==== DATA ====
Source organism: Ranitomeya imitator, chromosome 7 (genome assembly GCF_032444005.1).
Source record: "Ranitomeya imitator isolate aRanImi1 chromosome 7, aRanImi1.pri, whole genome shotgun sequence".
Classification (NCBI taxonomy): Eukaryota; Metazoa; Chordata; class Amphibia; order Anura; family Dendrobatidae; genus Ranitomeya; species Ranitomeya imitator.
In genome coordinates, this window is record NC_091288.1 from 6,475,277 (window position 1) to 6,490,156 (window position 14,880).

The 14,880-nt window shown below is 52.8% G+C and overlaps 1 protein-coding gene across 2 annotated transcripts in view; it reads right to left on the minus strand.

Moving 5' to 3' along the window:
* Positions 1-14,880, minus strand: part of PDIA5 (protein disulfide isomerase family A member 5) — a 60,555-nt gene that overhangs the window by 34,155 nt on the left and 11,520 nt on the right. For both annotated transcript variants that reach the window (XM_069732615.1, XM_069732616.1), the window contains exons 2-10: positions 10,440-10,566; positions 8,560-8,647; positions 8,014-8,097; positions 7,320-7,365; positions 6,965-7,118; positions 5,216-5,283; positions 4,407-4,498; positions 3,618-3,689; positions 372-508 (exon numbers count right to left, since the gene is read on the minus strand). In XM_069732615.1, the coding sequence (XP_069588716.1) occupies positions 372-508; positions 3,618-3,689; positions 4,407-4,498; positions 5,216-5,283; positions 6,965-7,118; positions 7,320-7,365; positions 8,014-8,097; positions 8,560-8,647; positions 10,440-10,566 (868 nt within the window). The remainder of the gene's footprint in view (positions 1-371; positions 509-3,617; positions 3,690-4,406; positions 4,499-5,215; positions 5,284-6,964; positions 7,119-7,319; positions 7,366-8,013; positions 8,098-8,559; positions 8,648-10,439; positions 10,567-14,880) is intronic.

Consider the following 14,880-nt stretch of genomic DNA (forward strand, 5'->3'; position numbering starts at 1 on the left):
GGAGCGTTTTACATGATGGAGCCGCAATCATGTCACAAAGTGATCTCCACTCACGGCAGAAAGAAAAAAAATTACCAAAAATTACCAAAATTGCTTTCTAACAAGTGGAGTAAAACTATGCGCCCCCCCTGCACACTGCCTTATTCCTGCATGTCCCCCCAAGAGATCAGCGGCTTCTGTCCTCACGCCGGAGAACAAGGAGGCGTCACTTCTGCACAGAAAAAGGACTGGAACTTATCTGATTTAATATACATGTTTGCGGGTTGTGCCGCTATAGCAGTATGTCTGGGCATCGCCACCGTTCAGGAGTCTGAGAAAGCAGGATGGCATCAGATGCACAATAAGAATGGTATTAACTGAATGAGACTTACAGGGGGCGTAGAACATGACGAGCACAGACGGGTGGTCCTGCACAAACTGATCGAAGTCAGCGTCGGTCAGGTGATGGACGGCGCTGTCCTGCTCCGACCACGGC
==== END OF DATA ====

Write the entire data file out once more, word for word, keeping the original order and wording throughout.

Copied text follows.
Source organism: Ranitomeya imitator, chromosome 7 (genome assembly GCF_032444005.1).
Source record: "Ranitomeya imitator isolate aRanImi1 chromosome 7, aRanImi1.pri, whole genome shotgun sequence".
Classification (NCBI taxonomy): Eukaryota; Metazoa; Chordata; class Amphibia; order Anura; family Dendrobatidae; genus Ranitomeya; species Ranitomeya imitator.
In genome coordinates, this window is record NC_091288.1 from 6,475,277 (window position 1) to 6,490,156 (window position 14,880).

The 14,880-nt window shown below is 52.8% G+C and overlaps 1 protein-coding gene across 2 annotated transcripts in view; it reads right to left on the minus strand.

Moving 5' to 3' along the window:
* Positions 1-14,880, minus strand: part of PDIA5 (protein disulfide isomerase family A member 5) — a 60,555-nt gene that overhangs the window by 34,155 nt on the left and 11,520 nt on the right. For both annotated transcript variants that reach the window (XM_069732615.1, XM_069732616.1), the window contains exons 2-10: positions 10,440-10,566; positions 8,560-8,647; positions 8,014-8,097; positions 7,320-7,365; positions 6,965-7,118; positions 5,216-5,283; positions 4,407-4,498; positions 3,618-3,689; positions 372-508 (exon numbers count right to left, since the gene is read on the minus strand). In XM_069732615.1, the coding sequence (XP_069588716.1) occupies positions 372-508; positions 3,618-3,689; positions 4,407-4,498; positions 5,216-5,283; positions 6,965-7,118; positions 7,320-7,365; positions 8,014-8,097; positions 8,560-8,647; positions 10,440-10,566 (868 nt within the window). The remainder of the gene's footprint in view (positions 1-371; positions 509-3,617; positions 3,690-4,406; positions 4,499-5,215; positions 5,284-6,964; positions 7,119-7,319; positions 7,366-8,013; positions 8,098-8,559; positions 8,648-10,439; positions 10,567-14,880) is intronic.

Consider the following 14,880-nt stretch of genomic DNA (forward strand, 5'->3'; position numbering starts at 1 on the left):
GGAGCGTTTTACATGATGGAGCCGCAATCATGTCACAAAGTGATCTCCACTCACGGCAGAAAGAAAAAAAATTACCAAAAATTACCAAAATTGCTTTCTAACAAGTGGAGTAAAACTATGCGCCCCCCCTGCACACTGCCTTATTCCTGCATGTCCCCCCAAGAGATCAGCGGCTTCTGTCCTCACGCCGGAGAACAAGGAGGCGTCACTTCTGCACAGAAAAAGGACTGGAACTTATCTGATTTAATATACATGTTTGCGGGTTGTGCCGCTATAGCAGTATGTCTGGGCATCGCCACCGTTCAGGAGTCTGAGAAAGCAGGATGGCATCAGATGCACAATAAGAATGGTATTAACTGAATGAGACTTACAGGGGGCGTAGAACATGACGAGCACAGACGGGTGGTCCTGCACAAACTGATCGAAGTCAGCGTCGGTCAGGTGATGGACGGCGCTGTCCTGCTCCGACCACGGC